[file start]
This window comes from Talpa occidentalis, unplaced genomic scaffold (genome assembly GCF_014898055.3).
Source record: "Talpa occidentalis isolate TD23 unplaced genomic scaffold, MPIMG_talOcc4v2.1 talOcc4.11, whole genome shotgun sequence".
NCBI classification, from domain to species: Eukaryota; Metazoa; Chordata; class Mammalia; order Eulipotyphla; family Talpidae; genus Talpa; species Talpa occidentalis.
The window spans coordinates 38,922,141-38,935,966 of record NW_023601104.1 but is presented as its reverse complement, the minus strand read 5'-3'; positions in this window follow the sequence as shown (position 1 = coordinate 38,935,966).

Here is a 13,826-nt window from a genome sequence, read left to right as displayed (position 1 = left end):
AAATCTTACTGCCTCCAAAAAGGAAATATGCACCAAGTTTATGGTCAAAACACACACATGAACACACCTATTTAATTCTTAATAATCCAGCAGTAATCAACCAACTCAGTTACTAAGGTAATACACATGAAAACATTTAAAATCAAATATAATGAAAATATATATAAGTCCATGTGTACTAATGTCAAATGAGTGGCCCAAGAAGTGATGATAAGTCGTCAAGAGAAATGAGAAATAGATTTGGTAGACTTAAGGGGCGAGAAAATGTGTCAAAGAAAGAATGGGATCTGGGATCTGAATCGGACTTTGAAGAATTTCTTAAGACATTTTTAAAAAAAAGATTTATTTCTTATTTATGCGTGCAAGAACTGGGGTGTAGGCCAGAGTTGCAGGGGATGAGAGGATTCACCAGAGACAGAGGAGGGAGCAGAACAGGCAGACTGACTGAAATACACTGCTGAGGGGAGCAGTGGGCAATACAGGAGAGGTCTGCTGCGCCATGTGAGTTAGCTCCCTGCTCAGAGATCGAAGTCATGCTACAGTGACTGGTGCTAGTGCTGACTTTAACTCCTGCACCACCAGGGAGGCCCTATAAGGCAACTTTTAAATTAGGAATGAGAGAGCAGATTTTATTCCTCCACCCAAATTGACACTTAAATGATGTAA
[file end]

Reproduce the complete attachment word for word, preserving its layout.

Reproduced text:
This window comes from Talpa occidentalis, unplaced genomic scaffold (genome assembly GCF_014898055.3).
Source record: "Talpa occidentalis isolate TD23 unplaced genomic scaffold, MPIMG_talOcc4v2.1 talOcc4.11, whole genome shotgun sequence".
NCBI classification, from domain to species: Eukaryota; Metazoa; Chordata; class Mammalia; order Eulipotyphla; family Talpidae; genus Talpa; species Talpa occidentalis.
The window spans coordinates 38,922,141-38,935,966 of record NW_023601104.1 but is presented as its reverse complement, the minus strand read 5'-3'; positions in this window follow the sequence as shown (position 1 = coordinate 38,935,966).

Here is a 13,826-nt window from a genome sequence, read left to right as displayed (position 1 = left end):
AAATCTTACTGCCTCCAAAAAGGAAATATGCACCAAGTTTATGGTCAAAACACACACATGAACACACCTATTTAATTCTTAATAATCCAGCAGTAATCAACCAACTCAGTTACTAAGGTAATACACATGAAAACATTTAAAATCAAATATAATGAAAATATATATAAGTCCATGTGTACTAATGTCAAATGAGTGGCCCAAGAAGTGATGATAAGTCGTCAAGAGAAATGAGAAATAGATTTGGTAGACTTAAGGGGCGAGAAAATGTGTCAAAGAAAGAATGGGATCTGGGATCTGAATCGGACTTTGAAGAATTTCTTAAGACATTTTTAAAAAAAAGATTTATTTCTTATTTATGCGTGCAAGAACTGGGGTGTAGGCCAGAGTTGCAGGGGATGAGAGGATTCACCAGAGACAGAGGAGGGAGCAGAACAGGCAGACTGACTGAAATACACTGCTGAGGGGAGCAGTGGGCAATACAGGAGAGGTCTGCTGCGCCATGTGAGTTAGCTCCCTGCTCAGAGATCGAAGTCATGCTACAGTGACTGGTGCTAGTGCTGACTTTAACTCCTGCACCACCAGGGAGGCCCTATAAGGCAACTTTTAAATTAGGAATGAGAGAGCAGATTTTATTCCTCCACCCAAATTGACACTTAAATGATGTAA